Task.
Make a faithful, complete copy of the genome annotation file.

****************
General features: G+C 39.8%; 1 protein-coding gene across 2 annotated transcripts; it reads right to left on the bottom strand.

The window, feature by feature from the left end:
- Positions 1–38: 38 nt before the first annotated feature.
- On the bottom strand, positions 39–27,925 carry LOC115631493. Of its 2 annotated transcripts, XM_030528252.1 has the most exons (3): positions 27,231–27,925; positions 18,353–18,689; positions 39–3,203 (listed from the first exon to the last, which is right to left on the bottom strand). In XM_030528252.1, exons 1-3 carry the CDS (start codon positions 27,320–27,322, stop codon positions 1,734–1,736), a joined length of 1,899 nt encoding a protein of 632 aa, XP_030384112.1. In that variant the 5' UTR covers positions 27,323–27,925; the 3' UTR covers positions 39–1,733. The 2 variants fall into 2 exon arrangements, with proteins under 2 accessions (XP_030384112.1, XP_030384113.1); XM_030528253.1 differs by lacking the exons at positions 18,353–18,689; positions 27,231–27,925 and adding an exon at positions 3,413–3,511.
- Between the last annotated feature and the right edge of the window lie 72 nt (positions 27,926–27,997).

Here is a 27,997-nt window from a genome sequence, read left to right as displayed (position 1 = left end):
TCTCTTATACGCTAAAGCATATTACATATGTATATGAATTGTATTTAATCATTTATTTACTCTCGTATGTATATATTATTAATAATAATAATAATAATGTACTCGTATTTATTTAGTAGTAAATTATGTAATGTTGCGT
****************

General features: G+C 39.8%; 1 protein-coding gene across 2 annotated transcripts; it reads right to left on the bottom strand.

The window, feature by feature from the left end:
- Positions 1–38: 38 nt before the first annotated feature.
- On the bottom strand, positions 39–27,925 carry LOC115631493. Of its 2 annotated transcripts, XM_030528252.1 has the most exons (3): positions 27,231–27,925; positions 18,353–18,689; positions 39–3,203 (listed from the first exon to the last, which is right to left on the bottom strand). In XM_030528252.1, exons 1-3 carry the CDS (start codon positions 27,320–27,322, stop codon positions 1,734–1,736), a joined length of 1,899 nt encoding a protein of 632 aa, XP_030384112.1. In that variant the 5' UTR covers positions 27,323–27,925; the 3' UTR covers positions 39–1,733. The 2 variants fall into 2 exon arrangements, with proteins under 2 accessions (XP_030384112.1, XP_030384113.1); XM_030528253.1 differs by lacking the exons at positions 18,353–18,689; positions 27,231–27,925 and adding an exon at positions 3,413–3,511.
- Between the last annotated feature and the right edge of the window lie 72 nt (positions 27,926–27,997).

Here is a 27,997-nt window from a genome sequence, read left to right as displayed (position 1 = left end):
TCTCTTATACGCTAAAGCATATTACATATGTATATGAATTGTATTTAATCATTTATTTACTCTCGTATGTATATATTATTAATAATAATAATAATAATGTACTCGTATTTATTTAGTAGTAAATTATGTAATGTTGCGT